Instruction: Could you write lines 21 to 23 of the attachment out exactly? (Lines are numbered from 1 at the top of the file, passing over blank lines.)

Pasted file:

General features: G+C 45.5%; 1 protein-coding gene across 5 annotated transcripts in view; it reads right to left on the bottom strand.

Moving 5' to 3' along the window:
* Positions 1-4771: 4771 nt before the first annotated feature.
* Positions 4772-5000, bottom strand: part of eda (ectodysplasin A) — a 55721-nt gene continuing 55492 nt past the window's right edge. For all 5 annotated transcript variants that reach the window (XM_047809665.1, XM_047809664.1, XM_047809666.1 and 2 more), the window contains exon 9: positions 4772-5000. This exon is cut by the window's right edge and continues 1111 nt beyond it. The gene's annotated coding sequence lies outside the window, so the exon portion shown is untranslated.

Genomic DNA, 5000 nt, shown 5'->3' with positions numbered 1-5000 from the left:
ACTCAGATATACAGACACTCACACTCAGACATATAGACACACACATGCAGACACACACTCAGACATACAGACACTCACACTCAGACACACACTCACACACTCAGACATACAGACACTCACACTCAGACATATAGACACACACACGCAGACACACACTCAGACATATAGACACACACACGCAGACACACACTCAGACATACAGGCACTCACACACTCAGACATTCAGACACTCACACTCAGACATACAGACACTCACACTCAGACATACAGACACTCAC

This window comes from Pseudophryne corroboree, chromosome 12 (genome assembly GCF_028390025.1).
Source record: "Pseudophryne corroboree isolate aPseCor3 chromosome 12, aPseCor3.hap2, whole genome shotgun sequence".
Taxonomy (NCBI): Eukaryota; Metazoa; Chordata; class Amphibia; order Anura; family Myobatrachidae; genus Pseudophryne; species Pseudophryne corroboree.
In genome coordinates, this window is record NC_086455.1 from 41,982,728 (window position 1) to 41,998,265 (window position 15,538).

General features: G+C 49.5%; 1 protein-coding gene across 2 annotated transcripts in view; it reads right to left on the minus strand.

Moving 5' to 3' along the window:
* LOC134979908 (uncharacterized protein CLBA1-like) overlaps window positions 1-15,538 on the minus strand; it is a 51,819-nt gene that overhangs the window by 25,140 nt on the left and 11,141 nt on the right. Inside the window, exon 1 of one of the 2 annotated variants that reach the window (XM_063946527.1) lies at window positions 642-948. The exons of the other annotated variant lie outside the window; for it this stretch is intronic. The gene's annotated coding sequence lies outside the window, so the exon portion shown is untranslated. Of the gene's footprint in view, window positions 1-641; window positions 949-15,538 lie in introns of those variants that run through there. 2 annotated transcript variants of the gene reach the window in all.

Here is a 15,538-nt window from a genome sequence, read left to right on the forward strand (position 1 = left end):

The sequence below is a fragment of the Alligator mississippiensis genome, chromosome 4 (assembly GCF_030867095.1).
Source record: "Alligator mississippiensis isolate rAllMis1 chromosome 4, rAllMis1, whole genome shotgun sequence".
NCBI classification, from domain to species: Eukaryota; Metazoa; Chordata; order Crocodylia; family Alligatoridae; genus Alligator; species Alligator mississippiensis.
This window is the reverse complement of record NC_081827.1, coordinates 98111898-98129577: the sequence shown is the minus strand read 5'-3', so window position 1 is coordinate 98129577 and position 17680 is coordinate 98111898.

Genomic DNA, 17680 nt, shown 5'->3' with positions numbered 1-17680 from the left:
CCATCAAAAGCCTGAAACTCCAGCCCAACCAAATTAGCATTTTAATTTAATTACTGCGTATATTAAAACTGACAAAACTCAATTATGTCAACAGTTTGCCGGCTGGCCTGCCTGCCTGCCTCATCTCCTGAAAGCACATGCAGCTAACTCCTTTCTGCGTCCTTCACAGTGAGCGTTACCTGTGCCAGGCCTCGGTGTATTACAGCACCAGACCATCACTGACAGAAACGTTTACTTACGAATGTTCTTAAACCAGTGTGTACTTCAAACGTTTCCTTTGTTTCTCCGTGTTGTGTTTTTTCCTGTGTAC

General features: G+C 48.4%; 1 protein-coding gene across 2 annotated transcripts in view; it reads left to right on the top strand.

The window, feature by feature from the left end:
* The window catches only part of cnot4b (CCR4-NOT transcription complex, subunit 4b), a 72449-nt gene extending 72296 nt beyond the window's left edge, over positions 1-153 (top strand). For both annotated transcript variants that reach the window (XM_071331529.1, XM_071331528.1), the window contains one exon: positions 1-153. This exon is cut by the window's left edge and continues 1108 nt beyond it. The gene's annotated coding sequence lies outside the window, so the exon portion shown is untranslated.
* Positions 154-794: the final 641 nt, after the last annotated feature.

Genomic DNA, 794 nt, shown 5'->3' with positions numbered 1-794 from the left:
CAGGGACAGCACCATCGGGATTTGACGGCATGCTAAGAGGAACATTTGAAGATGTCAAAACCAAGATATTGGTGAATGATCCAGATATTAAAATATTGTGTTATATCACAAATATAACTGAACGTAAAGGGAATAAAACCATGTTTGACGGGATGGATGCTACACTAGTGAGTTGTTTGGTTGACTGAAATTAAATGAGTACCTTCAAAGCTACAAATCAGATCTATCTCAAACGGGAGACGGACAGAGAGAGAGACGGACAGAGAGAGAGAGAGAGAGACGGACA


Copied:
General features: G+C 48.4%; 1 protein-coding gene across 2 annotated transcripts in view; it reads left to right on the top strand.

The window, feature by feature from the left end:
* The window catches only part of cnot4b (CCR4-NOT transcription complex, subunit 4b), a 72449-nt gene extending 72296 nt beyond the window's left edge, over positions 1-153 (top strand). For both annotated transcript variants that reach the window (XM_071331529.1, XM_071331528.1), the window contains one exon: positions 1-153. This exon is cut by the window's left edge and continues 1108 nt beyond it. The gene's annotated coding sequence lies outside the window, so the exon portion shown is untranslated.